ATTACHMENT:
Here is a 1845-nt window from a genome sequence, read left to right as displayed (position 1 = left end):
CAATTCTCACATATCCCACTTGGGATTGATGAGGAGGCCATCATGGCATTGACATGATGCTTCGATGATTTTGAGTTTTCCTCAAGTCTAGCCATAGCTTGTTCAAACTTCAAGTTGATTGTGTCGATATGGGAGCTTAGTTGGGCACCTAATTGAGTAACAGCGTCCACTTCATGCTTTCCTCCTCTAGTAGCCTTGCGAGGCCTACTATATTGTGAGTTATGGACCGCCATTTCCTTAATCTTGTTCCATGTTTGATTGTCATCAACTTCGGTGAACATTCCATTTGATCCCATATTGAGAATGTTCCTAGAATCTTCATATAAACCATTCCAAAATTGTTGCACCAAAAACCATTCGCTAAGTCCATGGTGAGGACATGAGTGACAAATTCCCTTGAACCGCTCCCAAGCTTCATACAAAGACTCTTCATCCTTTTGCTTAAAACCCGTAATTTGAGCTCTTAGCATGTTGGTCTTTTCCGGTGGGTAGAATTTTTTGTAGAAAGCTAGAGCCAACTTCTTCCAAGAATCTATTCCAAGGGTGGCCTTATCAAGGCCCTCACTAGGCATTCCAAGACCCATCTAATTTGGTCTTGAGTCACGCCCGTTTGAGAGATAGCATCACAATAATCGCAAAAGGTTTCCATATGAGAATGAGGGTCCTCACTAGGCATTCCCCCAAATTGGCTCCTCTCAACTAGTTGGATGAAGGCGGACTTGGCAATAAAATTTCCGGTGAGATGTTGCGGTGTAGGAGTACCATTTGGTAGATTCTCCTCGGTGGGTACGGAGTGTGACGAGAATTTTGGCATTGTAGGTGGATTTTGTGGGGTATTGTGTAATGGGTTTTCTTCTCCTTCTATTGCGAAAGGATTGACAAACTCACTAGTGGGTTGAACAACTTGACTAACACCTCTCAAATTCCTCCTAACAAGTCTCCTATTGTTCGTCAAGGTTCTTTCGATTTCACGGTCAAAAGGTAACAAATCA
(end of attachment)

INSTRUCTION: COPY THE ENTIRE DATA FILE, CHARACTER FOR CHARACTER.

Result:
Here is a 1845-nt window from a genome sequence, read left to right as displayed (position 1 = left end):
CAATTCTCACATATCCCACTTGGGATTGATGAGGAGGCCATCATGGCATTGACATGATGCTTCGATGATTTTGAGTTTTCCTCAAGTCTAGCCATAGCTTGTTCAAACTTCAAGTTGATTGTGTCGATATGGGAGCTTAGTTGGGCACCTAATTGAGTAACAGCGTCCACTTCATGCTTTCCTCCTCTAGTAGCCTTGCGAGGCCTACTATATTGTGAGTTATGGACCGCCATTTCCTTAATCTTGTTCCATGTTTGATTGTCATCAACTTCGGTGAACATTCCATTTGATCCCATATTGAGAATGTTCCTAGAATCTTCATATAAACCATTCCAAAATTGTTGCACCAAAAACCATTCGCTAAGTCCATGGTGAGGACATGAGTGACAAATTCCCTTGAACCGCTCCCAAGCTTCATACAAAGACTCTTCATCCTTTTGCTTAAAACCCGTAATTTGAGCTCTTAGCATGTTGGTCTTTTCCGGTGGGTAGAATTTTTTGTAGAAAGCTAGAGCCAACTTCTTCCAAGAATCTATTCCAAGGGTGGCCTTATCAAGGCCCTCACTAGGCATTCCAAGACCCATCTAATTTGGTCTTGAGTCACGCCCGTTTGAGAGATAGCATCACAATAATCGCAAAAGGTTTCCATATGAGAATGAGGGTCCTCACTAGGCATTCCCCCAAATTGGCTCCTCTCAACTAGTTGGATGAAGGCGGACTTGGCAATAAAATTTCCGGTGAGATGTTGCGGTGTAGGAGTACCATTTGGTAGATTCTCCTCGGTGGGTACGGAGTGTGACGAGAATTTTGGCATTGTAGGTGGATTTTGTGGGGTATTGTGTAATGGGTTTTCTTCTCCTTCTATTGCGAAAGGATTGACAAACTCACTAGTGGGTTGAACAACTTGACTAACACCTCTCAAATTCCTCCTAACAAGTCTCCTATTGTTCGTCAAGGTTCTTTCGATTTCACGGTCAAAAGGTAACAAATCA